Decorated U.S. Soldier Heading To Federal Prison After Child Porn Conviction

Categories: Court, Crime-iny
no to child pornography jorge swank.jpg
During a stellar, 25-year career in the U.S. Army, Jorge Albert Swank of Aliso Viejo served in Operation Enduring Freedom, Operation Desert Storm and Operation Just Cause

Swank--a graduate of Trinity University and a onetime congressional liaison for the U.S. Citizenship and Immigration Services--received numerous awards for his brave patriotism in the military. 

But Swank, who was once featured in the Orange County Register, also had a secret: he collected and stored more than a thousand images depicting child pornography from the Internet. 

In January 2011, a federal grand jury in Southern California indicted Swank on three felony counts. 

The onetime Army major confessed in October 2012 and won a reduction in the charges by agreeing to plead guilty. 

A federal probation office reviewed Swank's crimes and recommended a sentencing range of 78 to 97 months in prison. Federal prosecutors inside the Ronald Reagan Federal Courthouse in Santa Ana pushed for 78 months of incarceration.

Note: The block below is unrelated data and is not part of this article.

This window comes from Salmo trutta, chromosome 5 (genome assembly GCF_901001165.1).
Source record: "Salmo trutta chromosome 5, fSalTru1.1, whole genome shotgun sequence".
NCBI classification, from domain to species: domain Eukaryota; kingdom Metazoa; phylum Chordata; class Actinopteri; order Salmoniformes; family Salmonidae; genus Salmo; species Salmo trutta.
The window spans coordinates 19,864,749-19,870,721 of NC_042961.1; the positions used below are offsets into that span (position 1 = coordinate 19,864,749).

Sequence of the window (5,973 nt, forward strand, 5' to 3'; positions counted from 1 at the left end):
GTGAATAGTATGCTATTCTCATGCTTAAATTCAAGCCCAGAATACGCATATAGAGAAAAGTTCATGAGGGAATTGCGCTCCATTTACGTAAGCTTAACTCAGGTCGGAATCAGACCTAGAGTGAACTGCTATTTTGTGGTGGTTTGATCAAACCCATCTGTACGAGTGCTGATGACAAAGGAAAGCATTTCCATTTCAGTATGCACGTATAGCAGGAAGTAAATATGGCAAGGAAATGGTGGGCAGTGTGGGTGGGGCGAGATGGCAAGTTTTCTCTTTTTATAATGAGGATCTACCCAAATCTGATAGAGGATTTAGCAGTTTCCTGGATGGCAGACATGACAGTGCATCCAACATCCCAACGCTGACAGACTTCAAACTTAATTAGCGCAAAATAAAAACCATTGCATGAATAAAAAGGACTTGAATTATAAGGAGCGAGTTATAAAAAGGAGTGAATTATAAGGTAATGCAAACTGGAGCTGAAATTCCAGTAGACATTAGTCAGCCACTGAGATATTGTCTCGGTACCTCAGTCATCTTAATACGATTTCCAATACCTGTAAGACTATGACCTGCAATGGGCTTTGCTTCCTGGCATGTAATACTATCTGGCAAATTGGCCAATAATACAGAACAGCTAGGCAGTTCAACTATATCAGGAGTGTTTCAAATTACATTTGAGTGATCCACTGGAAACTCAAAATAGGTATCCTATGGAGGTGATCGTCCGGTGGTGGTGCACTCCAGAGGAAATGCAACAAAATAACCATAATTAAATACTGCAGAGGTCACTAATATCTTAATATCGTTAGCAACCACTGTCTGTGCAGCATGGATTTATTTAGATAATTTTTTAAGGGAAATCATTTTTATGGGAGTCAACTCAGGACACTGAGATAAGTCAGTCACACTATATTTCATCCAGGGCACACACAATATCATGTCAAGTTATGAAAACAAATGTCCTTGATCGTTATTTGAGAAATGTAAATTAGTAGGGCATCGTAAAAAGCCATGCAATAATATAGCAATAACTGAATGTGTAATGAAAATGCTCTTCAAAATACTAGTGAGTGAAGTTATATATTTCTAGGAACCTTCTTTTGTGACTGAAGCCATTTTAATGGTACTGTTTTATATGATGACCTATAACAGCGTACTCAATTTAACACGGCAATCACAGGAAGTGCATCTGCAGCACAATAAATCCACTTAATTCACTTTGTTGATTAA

But Swank, who is married and a father, thought that he had two major mitigating factors that earned him nothing worse than probation: he claims he'd been sexually molested by a family member when he was a child, and the strength of his military service. 

U.S. District Court Judge Josephine Staton Tucker surely took Swank's arguments into account, but she also likely considered evidence that this defendant collected the illicit materials for more than a decade (often at work) and repeatedly skipped sex offender counseling sessions. 

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Swank was featured in a 2009 OC Register article.
This month, Tucker sentenced Swank to a term of 37 months. 

When he returns to society from prison, he'll be forced to undergo 10 years of supervised probation. 

Federal prosecutors wanted Swank to be immediately taken into custody by U.S. marshals at the Jan. 18 sentencing hearing, but Tucker gave him until noon today to surrender.

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